While there are some well-known and well-respected major FKTs, there are lots of smaller ones too. Not all of them are extended multi-day efforts.
“It’ll take you to places you hadn’t thought about going before,” said Woltering. His run down the Ice Age Trail was also a way to show off some of what the Midwest has to offer and celebrate his local running scene.
How to prepare for an FKT
Once you know what route you want to do, the key to planning your FKT attempt is, well, planning.
“You don’t want to show up to an FKT without making your own athlete guide,” said Godesky. To that end, she literally made a binder with spreadsheets of potential projected times, fueling plans, maps and photo directions because of the lack of cell service, and blank pages to record her actual time and progress. There were checklists of what and who was going to be where and when. She even had to plan how to carry extra battery packs to charge her GPS for the multiple days it took, so that she could record her effort. “Once you start your watch, the watch is going the whole time,” she said.
“The biggest thing is just logistics,” said Woltering. While he took a more laid-back approach—only deciding to do the Ice Age Trail at the last minute—having a plan and a back-up plan helps prevent things from going wrong. (Or you end up eating Taco Bell because it’s too late to make food at the campsite, which is fine too.)
And then you need to train. “Being a triathlete is a huge advantage,” said Godesky, because you can use the swimming and biking as recovery days when you’re trying to increase your mileage and get more time on your feet. Plus, triathletes are good at just putting one foot in front of the other and not thinking past the next mile—something that will definitely come in handy if you want to tackle a longer FKT.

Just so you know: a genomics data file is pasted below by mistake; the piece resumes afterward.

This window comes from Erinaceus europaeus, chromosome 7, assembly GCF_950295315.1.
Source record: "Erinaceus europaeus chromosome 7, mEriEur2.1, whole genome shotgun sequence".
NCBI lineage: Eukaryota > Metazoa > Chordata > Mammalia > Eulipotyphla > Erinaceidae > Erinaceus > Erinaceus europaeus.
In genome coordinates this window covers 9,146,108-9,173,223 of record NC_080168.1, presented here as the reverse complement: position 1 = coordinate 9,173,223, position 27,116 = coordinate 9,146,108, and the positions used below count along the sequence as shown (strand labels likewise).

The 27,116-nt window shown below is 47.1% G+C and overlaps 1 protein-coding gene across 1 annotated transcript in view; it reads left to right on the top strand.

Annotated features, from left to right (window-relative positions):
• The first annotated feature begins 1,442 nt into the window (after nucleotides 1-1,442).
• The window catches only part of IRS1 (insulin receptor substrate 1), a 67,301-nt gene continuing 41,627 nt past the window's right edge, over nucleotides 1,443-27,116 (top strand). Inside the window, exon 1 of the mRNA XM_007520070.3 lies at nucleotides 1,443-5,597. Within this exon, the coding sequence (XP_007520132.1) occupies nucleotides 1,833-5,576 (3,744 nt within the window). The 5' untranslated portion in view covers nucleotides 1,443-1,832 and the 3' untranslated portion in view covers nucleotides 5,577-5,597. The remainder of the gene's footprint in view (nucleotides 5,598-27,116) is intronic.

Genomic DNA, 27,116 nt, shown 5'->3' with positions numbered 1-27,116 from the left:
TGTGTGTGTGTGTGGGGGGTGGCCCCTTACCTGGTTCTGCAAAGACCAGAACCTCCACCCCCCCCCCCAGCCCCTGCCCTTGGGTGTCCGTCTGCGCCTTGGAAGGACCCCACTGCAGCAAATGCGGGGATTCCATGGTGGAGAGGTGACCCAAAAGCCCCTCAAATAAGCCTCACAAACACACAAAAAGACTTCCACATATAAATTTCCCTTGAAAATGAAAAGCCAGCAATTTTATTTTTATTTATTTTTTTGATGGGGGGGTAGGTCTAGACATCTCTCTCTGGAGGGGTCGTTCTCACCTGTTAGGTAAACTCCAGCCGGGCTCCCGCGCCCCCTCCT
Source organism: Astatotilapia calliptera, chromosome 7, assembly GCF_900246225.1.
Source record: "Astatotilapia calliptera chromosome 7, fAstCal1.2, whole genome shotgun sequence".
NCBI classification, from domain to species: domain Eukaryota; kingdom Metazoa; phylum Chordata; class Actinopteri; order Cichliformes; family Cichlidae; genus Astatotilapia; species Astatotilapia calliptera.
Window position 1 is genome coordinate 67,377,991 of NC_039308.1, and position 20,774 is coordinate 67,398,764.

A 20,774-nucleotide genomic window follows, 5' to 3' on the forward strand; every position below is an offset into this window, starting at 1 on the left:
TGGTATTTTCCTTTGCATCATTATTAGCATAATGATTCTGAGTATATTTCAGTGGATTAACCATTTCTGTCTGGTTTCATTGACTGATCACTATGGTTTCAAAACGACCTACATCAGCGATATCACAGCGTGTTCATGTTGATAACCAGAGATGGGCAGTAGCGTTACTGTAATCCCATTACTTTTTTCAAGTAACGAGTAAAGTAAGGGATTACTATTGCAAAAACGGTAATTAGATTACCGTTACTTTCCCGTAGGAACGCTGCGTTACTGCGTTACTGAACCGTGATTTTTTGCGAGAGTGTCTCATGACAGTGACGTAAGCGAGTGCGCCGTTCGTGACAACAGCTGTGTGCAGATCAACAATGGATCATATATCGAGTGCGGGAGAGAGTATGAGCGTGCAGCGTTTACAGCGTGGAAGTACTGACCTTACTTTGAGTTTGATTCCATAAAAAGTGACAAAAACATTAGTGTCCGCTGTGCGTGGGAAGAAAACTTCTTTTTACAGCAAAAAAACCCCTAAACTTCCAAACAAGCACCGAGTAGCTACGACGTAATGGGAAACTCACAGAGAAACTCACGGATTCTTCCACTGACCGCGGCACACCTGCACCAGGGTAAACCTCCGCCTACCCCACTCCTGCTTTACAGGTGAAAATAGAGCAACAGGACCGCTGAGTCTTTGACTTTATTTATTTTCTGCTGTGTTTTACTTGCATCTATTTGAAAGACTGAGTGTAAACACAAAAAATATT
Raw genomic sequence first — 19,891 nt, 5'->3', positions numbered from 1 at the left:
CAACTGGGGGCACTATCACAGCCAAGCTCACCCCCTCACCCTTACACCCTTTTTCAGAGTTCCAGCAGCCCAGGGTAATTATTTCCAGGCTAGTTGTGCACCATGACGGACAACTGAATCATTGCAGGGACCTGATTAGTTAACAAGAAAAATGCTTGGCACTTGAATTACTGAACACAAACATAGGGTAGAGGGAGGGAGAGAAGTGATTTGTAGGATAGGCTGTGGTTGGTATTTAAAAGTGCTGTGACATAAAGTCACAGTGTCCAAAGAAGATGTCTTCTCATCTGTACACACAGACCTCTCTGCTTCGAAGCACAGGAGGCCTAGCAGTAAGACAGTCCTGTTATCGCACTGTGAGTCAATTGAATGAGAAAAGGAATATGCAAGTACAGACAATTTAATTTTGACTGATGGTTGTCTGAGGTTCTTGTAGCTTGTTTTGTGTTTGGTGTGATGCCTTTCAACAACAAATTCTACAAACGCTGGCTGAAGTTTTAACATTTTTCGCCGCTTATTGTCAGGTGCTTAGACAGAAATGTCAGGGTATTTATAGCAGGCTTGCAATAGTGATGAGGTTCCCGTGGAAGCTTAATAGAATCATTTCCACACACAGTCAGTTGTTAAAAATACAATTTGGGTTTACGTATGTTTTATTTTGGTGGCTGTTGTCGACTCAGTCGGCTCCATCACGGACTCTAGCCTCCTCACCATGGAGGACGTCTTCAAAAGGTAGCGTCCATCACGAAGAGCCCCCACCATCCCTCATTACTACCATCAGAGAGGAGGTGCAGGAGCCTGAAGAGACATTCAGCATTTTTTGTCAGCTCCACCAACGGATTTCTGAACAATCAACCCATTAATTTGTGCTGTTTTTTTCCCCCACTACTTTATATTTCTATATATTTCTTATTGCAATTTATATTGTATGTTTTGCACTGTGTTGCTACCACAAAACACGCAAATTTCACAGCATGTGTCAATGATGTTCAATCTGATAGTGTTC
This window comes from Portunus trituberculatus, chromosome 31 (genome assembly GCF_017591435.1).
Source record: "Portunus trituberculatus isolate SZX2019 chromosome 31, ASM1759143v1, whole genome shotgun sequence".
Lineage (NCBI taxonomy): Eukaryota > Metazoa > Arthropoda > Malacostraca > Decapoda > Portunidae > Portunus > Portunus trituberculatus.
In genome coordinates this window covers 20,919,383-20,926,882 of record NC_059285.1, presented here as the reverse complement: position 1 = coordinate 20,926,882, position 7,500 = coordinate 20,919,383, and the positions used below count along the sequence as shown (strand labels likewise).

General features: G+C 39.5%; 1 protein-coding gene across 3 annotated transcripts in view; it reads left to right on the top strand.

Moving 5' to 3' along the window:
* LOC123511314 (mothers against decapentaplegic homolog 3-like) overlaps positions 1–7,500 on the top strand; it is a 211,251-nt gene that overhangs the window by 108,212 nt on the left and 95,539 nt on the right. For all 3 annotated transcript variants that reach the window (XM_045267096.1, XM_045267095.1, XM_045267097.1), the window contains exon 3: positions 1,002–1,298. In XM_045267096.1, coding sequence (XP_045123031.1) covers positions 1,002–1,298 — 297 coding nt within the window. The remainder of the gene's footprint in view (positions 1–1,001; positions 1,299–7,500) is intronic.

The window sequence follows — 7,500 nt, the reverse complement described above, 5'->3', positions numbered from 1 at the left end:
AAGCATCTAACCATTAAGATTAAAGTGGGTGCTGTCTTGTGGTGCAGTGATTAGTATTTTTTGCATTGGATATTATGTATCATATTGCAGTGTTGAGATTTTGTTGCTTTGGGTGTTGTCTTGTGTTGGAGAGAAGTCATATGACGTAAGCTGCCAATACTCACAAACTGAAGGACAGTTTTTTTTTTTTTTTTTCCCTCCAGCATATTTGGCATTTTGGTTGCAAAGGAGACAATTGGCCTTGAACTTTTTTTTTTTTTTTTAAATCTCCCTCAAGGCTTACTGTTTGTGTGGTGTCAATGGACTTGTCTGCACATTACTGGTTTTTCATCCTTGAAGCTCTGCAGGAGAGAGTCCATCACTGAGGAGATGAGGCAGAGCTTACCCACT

One thing triathletes might not be as good at, however: navigating, trail running or hiking, and uncertain conditions. That’s when scoping out your planned attempt beforehand helps. Many athletes spend weeks or months on different portions of the trail they hope to do.
FKTs v. triathlons
While an FKT is very different from a triathlon—you don’t know what you’re going to encounter and you can’t count on set aid stations at set times—there are a lot of similarities too. Just like you were nervous the first time you went on a group ride or to a Masters swim, you might be nervous about this too—but just get out there and go do it, said Godesky. “If you figured out triathlon, you can figure out this,” she said.
Some perks of FKTs:
- You get to pick your weather and time. Play to your strengths, said Woltering.
- You can have your friends and family with you out on course. Recruit them to help crew or man an aid station.
- You can go on trails and routes that you might never get to race on, and do things you might never get to do.
- And you’ll find out just how far you can push yourself. “You don’t have people there constantly cheering and telling you to keep going,” said Godesky. So when you’re deep in the woods and it’s just you, what’s going to keep you moving?
“You realize you can push it longer and harder than you thought you could,” said Woltering. Now get out there and try.